Fresh swordfish, if available in your area is simply divine.This very easy to prepare and delicious dinner is sure to please. All broilers are different so be careful not to overcook the steaks. You can char grill them if you prefer for a delightful slightly smoky taste. This recipe is: Gluten-free, heart healthy, diabetic friendly.
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Broiled Swordfish Dinner
Yield: 2 servings
2 U.S. caught fresh Swordfish steaks
Meyer lemon juice
Cracked black pepper
Season swordfish and broil high heat about 3 minutes each side (145° internal temp).
Prepare 1 cup Lundberg Jubilee® rice
5 sliced brown mushrooms
2 ¼ cups light chicken stock
1 teaspoon of fresh thyme
Mixed green salad mix (2 servings)
Roasted almond and cashews
Shredded Manchego cheese on top
Get the rice pilaf cooking and season the swordfish. While broiler is heating, prepare salads on the serving plates. When pilaf is done, broil the swordfish. Serving suggestion: Meyer lemon wedges as pictured.
©2016 Aron Bradley
My first recipe for 2012 is one worthy of the Chinese year of the Dragon (most revered zodiac sign). This reduction will have you scraping the last bits from the saucepan…it’s THAT GOOD, yet simple and easy to prepare my favorite axiom. The sake provides a fruity/dry canvas that really lets the citrus and garlic shine and the whole becomes greater than the sum of its parts. This recipe is gluten-free, diabetic friendly, heart healthy and frankly DIVINE!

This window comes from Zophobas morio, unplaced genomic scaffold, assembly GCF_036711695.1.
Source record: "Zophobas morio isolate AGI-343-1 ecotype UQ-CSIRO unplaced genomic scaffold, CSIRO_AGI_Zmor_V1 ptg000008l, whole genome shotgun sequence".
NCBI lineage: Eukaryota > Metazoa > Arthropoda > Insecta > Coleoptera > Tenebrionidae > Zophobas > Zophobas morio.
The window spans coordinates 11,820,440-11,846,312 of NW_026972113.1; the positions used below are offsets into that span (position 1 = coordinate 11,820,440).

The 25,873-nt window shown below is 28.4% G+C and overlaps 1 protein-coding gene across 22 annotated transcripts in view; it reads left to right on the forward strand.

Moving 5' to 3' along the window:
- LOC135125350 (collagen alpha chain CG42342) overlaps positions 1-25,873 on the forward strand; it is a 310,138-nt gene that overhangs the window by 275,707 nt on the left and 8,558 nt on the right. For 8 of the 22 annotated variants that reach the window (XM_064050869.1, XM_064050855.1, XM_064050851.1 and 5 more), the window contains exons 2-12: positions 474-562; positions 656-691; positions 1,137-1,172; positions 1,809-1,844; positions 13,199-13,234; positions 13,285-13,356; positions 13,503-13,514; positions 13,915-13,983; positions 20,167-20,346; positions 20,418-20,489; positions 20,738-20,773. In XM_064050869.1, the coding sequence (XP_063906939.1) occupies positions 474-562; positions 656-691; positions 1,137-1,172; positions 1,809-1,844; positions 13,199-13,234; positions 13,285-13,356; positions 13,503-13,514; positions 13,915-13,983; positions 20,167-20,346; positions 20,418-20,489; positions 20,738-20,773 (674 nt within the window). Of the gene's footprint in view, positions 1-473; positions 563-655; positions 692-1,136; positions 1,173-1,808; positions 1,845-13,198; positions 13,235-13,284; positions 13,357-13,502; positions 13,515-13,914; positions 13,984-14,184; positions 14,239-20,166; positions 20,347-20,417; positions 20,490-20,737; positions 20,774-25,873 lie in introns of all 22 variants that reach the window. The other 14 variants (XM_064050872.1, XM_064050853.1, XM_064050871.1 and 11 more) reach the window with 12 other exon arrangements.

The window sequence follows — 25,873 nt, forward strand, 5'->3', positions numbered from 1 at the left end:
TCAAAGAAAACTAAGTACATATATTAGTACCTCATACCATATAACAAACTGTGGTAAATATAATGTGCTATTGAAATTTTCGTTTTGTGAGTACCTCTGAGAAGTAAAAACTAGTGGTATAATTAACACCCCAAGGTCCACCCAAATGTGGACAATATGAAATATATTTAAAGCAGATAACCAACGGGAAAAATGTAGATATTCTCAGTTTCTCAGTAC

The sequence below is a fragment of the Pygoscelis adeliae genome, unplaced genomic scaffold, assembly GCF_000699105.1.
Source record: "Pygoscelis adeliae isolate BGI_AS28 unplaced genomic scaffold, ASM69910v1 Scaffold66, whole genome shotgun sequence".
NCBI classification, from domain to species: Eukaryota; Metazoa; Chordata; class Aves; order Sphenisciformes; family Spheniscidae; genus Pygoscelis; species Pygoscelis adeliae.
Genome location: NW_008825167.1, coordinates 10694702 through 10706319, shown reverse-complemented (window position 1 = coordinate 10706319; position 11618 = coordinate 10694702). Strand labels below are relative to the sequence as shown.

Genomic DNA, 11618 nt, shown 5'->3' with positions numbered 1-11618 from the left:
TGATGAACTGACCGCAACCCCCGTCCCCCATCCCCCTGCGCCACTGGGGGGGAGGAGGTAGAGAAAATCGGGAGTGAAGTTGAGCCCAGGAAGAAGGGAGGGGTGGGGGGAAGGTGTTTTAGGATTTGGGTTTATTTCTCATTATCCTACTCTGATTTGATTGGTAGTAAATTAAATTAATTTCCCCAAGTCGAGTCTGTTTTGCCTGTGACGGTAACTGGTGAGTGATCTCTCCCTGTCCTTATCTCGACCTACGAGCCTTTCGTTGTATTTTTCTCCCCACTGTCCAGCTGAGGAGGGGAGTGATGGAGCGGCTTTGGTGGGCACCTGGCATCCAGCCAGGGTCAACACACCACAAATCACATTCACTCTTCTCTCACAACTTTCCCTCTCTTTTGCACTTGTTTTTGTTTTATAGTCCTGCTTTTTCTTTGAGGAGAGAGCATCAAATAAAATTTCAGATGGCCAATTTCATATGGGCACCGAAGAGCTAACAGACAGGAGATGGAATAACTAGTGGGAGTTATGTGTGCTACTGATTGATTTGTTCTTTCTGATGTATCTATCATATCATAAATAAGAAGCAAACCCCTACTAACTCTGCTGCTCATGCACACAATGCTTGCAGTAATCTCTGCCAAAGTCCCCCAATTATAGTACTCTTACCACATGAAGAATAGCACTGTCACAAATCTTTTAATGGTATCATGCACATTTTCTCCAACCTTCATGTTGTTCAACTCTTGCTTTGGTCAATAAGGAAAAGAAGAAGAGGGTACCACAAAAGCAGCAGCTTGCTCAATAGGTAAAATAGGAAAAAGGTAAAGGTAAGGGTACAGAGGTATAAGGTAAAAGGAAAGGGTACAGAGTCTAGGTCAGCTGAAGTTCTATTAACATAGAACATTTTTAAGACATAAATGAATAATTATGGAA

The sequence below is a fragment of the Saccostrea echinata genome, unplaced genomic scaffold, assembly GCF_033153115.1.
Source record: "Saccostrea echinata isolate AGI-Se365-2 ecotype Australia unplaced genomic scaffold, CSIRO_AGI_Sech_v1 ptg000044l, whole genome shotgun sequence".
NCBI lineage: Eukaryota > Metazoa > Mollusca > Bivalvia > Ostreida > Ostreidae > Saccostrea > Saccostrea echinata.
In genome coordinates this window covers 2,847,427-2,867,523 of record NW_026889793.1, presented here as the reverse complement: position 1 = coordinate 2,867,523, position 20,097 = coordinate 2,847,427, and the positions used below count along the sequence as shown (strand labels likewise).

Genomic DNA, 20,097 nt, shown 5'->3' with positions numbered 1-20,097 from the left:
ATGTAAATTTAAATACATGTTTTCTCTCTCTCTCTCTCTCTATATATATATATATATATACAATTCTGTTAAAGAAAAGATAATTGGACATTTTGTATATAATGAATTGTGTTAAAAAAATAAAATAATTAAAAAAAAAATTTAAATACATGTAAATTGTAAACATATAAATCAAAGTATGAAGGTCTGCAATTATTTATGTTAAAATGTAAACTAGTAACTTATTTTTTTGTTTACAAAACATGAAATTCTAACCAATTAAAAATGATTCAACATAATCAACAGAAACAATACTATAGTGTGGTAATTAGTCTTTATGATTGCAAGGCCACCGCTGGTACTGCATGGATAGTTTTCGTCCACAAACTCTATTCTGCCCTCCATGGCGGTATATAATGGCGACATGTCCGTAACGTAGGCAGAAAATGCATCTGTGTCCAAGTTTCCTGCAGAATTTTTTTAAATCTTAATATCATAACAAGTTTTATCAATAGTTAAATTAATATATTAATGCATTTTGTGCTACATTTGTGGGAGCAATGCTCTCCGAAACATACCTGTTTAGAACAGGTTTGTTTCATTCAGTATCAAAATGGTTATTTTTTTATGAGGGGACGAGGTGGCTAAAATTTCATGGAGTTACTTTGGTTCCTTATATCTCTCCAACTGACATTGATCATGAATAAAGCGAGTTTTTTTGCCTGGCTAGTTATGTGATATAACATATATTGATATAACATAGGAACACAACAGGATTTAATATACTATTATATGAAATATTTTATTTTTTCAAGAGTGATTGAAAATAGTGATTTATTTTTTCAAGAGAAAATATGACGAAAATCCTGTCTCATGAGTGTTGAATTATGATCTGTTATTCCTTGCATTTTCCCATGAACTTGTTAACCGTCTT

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Salmon with Sake & Citrus Reduction
Yield: 2 servings
8-10 oz. fresh wild caught sockeye or Chinook salmon filet, kosher salt, cracked pepper
1 cup sake (Japanese rice wine)
Juice and zest from:
½ tsp. Salt
2 individual serving packets of stevia
2 pats of organic butter
3 large cloves of garlic chopped
GARNISH: Chiffonade 3 fresh basil leaves and sprinkle over the top of the sauced salmon.
Place the reduction ingredients in saucepan under medium high heat and reduce sauce stirring frequently till slightly thickened (about ¾ of volume evaporated). This should take about 15 minutes.
Salt and pepper the salmon filets and bake or broil till you reach an internal temp of 145°F. Plate and cover with citrus sauce and garnish.
Serving suggestion: (pictured) 1 cup steamed brown and wild rice with chopped almonds and fresh steamed asparagus w/ butter.
© 2012 Aron David Bradley
Connecting Human and Ocean Health
Seafood plays an important role in a balanced diet. It’s often rich in omega-3 fatty acids, which help boost immunity and reduce the risk of heart disease, stroke, cancer and other ailments. Omega-3s are especially important for pregnant and nursing women, and young children. Unfortunately, some fish carry toxins that can become harmful when eaten frequently.
Good for You, Good for the Oceans